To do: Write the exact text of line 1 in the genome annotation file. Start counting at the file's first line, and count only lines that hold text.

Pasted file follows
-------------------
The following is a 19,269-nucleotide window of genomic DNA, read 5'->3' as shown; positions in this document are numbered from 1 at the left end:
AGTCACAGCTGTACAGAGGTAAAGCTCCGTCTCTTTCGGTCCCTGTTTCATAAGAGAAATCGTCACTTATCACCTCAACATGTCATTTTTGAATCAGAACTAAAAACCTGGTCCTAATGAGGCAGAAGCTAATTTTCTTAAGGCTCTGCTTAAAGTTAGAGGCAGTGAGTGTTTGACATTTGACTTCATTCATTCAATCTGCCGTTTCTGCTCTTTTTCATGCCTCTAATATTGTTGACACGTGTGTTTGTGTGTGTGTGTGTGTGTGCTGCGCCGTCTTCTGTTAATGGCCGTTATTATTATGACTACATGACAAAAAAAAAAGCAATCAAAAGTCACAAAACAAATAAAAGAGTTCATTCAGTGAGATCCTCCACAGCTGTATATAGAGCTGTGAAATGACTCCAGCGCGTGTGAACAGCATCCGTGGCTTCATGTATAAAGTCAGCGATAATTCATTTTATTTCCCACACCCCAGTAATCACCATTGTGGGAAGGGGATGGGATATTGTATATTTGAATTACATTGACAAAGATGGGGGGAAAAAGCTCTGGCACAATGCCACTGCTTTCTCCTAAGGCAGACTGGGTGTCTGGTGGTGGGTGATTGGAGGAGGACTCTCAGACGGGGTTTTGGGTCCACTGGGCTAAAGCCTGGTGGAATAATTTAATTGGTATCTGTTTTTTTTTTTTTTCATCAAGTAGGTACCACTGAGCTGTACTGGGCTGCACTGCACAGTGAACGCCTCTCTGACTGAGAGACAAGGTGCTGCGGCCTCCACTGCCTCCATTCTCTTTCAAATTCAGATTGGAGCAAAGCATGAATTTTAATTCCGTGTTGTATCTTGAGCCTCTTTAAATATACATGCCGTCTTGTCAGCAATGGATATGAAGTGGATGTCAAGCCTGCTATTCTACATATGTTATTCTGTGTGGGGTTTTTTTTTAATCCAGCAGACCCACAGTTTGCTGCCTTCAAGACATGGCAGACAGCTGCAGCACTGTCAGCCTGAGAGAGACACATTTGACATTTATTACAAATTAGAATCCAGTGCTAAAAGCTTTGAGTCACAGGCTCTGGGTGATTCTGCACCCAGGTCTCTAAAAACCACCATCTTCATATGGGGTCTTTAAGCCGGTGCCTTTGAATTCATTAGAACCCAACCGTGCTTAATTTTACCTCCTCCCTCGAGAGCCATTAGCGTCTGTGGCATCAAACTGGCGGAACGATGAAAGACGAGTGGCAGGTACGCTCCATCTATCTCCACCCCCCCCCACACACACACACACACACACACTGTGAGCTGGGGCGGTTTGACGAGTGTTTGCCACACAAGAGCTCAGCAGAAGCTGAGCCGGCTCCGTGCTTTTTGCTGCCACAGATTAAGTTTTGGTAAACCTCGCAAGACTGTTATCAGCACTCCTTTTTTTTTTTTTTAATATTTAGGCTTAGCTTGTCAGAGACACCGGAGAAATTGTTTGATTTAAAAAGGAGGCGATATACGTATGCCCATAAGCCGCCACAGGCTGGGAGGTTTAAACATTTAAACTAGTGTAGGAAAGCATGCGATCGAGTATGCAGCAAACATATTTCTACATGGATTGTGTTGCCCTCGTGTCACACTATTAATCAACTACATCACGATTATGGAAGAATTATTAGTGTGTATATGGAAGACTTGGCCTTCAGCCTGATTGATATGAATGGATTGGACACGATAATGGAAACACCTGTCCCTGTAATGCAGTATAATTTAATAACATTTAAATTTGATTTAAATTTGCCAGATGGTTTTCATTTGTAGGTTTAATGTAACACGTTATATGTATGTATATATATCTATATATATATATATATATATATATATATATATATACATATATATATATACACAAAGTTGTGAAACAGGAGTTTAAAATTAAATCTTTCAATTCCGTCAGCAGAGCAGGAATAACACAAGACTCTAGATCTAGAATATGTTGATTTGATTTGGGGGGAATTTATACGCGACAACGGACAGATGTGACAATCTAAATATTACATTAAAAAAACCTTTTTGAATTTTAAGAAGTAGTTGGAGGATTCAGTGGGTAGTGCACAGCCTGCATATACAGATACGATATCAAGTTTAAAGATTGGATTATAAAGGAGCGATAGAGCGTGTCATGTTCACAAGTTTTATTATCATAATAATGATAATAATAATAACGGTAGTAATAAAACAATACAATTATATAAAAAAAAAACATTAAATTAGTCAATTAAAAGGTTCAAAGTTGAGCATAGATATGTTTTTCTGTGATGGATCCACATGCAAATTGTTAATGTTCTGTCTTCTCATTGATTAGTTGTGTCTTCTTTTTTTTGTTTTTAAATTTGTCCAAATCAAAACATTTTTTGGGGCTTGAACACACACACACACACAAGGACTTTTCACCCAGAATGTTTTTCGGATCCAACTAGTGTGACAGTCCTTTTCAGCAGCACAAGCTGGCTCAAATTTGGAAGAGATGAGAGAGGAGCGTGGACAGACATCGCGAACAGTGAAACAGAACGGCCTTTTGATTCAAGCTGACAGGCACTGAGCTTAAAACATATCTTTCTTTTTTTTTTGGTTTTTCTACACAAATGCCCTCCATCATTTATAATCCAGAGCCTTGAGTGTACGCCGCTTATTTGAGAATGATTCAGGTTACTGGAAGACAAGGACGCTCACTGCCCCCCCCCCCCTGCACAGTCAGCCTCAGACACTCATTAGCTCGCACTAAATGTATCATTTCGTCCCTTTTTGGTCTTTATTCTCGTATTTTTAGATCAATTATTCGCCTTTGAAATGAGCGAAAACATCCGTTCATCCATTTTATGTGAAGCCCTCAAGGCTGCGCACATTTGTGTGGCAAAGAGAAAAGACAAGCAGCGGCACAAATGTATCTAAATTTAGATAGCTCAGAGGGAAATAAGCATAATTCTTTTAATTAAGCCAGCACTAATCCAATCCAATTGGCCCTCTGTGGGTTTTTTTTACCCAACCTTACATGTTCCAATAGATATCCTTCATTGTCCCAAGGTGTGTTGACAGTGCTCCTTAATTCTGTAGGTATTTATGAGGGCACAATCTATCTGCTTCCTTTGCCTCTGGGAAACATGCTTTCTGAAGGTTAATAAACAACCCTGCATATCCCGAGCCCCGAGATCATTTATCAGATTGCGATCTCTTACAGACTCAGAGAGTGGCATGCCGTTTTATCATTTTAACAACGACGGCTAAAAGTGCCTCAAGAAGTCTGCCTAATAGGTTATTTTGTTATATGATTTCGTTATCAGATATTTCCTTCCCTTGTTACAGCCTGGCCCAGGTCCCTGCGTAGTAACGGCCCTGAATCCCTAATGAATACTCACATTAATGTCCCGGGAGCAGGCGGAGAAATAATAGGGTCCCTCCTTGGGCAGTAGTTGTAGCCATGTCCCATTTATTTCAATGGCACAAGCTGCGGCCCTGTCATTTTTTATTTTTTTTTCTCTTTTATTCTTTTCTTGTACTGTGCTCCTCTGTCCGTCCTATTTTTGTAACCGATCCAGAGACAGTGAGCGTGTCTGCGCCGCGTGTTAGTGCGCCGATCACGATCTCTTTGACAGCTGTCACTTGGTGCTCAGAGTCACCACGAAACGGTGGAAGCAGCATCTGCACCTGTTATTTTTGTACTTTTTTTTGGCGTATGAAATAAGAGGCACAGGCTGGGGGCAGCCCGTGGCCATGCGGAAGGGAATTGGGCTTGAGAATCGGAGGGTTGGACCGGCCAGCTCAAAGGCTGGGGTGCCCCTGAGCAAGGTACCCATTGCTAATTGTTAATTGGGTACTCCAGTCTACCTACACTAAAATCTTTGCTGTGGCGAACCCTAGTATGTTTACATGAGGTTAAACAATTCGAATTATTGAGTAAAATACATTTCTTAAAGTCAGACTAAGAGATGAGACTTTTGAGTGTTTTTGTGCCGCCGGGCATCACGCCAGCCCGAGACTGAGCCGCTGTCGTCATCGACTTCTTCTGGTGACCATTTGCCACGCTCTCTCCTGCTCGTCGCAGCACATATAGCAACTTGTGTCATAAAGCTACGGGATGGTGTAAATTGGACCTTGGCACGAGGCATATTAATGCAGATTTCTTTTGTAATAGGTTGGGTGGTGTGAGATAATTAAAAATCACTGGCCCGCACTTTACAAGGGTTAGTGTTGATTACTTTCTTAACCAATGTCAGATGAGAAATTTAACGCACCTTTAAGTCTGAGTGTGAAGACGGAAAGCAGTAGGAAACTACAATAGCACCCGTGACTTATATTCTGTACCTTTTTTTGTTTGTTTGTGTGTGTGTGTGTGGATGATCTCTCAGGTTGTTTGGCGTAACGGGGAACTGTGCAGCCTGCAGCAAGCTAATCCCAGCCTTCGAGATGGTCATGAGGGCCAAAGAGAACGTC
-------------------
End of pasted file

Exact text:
The following is a 19,269-nucleotide window of genomic DNA, read 5'->3' as shown; positions in this document are numbered from 1 at the left end: